When Cole Freeman steps to the plate with two strikes in the count, his objective is clear.
He isn’t there to knock the cover off the ball or drive in a half-dozen runs per game. His job is to put the ball in play and make the defense beat him.
If the defense does beat Freeman, well, good for the defense. Otherwise, Freeman will make the other team pay.
That’s not only his strategy. It’s the team's strategy.
The Tigers open their best-of-three super regional against Mississippi State at 8 p.m. Saturday in Alex Box Stadium, and they've gotten this far in large part because of their approach at the plate.
Given the option, LSU would prefer to ground out or fly out rather than striking out. In other words, if you’re going to go down, go down swinging — and get a piece of the ball along the way.
This is not exactly a radical practice. But the Tigers are pretty good at it, and none of them is better than Freeman.
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“I was obviously kind of blessed with hand-eye coordination,” Freeman said. “I don’t really swing and miss much. And I’ve known for a while that’s the part of my game that I have to be really good at. I really take the approach that when I get a pitch that I can hit or put in play that I don’t really miss it. I think if you do that, you’re not in the two-strike counts as much, and you’re getting better pitches to hit.”
Freeman struck out 18 times this season, or once every 13.2 at-bats. His is the 30th-toughest player in the nation to strike out. Only one other SEC player, South Carolina's LT Tolbert, is in the top 100; he struck out just once every 10.7 at-bats.
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But Freeman isn't the only LSU player who makes opposing defenses work for their outs.
LSU struck out the fewest of any SEC program at 366 times — 17 fewer than the next-closest team in South Carolina, which played three fewer games.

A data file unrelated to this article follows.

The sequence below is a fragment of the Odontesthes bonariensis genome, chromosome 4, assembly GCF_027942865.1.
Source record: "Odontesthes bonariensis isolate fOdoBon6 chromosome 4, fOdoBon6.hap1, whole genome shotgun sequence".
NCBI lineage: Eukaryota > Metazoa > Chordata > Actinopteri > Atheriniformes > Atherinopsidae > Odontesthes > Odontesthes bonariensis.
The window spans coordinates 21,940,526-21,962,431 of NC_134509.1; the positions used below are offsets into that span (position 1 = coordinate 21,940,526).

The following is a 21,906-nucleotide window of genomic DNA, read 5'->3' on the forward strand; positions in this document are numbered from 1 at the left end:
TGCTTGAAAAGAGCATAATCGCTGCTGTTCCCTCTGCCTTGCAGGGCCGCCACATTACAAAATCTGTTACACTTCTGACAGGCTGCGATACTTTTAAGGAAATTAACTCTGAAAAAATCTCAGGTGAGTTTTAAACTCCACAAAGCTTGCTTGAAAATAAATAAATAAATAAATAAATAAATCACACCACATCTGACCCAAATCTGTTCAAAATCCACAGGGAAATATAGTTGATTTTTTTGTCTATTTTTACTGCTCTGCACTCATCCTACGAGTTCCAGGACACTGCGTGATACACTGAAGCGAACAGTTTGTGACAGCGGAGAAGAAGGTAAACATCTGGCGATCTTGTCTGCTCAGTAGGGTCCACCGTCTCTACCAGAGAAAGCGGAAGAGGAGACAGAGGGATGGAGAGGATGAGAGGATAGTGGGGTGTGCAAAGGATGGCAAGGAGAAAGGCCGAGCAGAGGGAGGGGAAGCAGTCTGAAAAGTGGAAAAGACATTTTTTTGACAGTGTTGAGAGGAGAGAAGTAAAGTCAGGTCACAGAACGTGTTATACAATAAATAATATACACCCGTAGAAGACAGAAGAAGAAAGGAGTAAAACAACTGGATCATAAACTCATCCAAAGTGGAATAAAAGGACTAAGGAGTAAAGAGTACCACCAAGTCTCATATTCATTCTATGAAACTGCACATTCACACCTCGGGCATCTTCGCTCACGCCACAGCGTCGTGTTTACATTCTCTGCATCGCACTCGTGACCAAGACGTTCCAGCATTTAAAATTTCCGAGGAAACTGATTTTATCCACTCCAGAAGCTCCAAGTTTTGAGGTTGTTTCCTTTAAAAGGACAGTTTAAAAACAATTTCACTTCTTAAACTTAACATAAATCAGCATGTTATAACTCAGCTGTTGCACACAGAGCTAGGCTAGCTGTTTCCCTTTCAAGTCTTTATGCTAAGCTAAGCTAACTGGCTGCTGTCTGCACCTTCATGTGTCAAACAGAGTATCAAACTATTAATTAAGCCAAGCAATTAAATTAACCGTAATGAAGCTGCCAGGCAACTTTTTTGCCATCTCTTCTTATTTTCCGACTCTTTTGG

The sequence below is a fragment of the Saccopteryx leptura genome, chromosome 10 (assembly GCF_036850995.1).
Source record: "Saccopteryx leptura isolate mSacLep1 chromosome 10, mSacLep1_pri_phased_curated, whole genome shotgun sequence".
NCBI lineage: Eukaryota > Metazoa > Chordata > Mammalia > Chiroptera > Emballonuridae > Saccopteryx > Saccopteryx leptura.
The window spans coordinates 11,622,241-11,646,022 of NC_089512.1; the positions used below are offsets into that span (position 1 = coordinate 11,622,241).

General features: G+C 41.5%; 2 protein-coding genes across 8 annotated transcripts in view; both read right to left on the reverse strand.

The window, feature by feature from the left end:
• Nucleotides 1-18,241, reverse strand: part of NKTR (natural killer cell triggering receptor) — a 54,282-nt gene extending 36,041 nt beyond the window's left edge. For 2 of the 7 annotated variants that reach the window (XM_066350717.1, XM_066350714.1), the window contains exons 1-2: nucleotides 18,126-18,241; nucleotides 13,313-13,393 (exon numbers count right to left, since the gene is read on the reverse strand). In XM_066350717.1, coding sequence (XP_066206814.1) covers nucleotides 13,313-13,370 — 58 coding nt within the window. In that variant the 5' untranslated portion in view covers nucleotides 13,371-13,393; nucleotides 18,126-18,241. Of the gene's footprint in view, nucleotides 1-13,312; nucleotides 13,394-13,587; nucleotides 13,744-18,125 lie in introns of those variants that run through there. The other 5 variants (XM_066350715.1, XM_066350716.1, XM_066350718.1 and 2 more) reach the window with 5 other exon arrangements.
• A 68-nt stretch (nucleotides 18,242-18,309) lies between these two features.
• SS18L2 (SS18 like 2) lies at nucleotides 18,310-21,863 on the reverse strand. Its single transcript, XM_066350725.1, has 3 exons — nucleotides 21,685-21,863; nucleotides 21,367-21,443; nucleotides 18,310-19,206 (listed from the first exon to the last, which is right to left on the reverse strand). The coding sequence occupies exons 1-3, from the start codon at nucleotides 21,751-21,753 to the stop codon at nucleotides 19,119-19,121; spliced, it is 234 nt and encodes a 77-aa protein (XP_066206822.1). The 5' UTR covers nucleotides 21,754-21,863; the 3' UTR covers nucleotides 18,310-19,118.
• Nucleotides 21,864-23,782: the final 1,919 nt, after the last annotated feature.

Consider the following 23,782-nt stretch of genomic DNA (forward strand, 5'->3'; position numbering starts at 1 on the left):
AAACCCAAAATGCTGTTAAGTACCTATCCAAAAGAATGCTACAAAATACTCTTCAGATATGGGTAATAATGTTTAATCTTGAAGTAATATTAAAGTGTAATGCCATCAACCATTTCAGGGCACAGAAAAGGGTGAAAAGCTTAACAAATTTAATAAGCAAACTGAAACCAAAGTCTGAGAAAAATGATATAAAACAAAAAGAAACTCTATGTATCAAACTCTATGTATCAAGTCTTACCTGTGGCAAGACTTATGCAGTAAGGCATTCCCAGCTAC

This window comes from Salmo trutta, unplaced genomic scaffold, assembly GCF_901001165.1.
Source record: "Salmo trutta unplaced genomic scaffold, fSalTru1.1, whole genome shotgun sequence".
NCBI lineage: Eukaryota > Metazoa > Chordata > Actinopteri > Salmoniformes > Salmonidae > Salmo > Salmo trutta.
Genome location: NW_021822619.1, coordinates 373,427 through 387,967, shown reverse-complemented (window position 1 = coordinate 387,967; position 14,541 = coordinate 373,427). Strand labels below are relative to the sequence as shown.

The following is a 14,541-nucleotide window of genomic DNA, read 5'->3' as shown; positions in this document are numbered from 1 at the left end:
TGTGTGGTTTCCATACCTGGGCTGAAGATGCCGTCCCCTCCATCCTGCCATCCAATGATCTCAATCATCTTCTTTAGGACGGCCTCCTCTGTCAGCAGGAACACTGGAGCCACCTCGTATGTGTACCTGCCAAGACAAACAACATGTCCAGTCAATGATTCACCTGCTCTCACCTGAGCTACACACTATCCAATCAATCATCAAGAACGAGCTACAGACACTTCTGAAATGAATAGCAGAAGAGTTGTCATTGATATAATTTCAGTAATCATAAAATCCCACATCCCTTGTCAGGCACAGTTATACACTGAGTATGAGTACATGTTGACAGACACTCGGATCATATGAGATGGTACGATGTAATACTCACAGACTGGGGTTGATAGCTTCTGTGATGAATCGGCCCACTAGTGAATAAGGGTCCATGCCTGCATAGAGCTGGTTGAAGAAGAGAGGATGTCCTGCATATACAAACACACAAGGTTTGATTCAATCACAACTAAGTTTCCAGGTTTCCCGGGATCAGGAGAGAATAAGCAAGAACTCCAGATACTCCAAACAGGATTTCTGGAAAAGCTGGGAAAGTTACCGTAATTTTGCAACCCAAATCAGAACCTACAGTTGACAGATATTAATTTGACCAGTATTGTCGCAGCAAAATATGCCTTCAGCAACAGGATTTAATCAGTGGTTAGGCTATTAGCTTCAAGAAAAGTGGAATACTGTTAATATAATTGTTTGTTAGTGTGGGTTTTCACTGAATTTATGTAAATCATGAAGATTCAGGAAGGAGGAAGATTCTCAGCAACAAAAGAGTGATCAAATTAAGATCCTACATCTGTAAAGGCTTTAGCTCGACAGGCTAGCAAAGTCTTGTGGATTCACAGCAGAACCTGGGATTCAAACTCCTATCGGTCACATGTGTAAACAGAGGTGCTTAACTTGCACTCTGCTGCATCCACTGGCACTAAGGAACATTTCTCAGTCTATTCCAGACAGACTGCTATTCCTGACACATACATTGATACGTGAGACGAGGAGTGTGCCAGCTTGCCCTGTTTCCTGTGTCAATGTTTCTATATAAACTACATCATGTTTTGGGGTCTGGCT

On average, LSU strikes out 5.81 times per game — far less than the league average at 7.32 per outing.
Last weekend, in three NCAA regional games, the Tigers struck out 10 times in 99 at-bats.
“We just have really good players and really talented players that have bought into that approach,” said shortstop Kramer Robertson, who has 25 strikeouts to his name this season. “We’re also veteran; we’re mature; we’re not afraid to hit with two strikes. We’ve been doing it for so long that I think we’ve just bought into the approach. We have a lot of athletic guys. We recruit a lot of guys that are good for that type of game.”
The anti-strikeout strategy, of course, puts the defense on its heels, forcing them to make plays.
As an infielder, Freeman knows first-hand the frustration of throwing out a speedy runner, even on routine grounders. It just helps that LSU has a deadly balance of hard hitters and fast runners.
The Tigers are second in the conference with a .390 on-base percentage, second only to Kentucky. Heading into this weekend’s super regional, LSU boasts five starters with on-base percentages above .400.
“When you put the ball in play, something good can happen,” coach Paul Mainieri said. “They can make an error on the play, you can get a good break, maybe it finds a hole. You have speed, so sometimes you can beat the play out to first base. When you strike out, nothing good happens. You can’t defend a walk and you can’t get anything good to happen when you strike out.
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“But that’s not rocket science in our sport. I’m sure a lot of coaches emphasize that aspect. We’ve just got players with the ability to execute, and I think they’re doing a really good job.”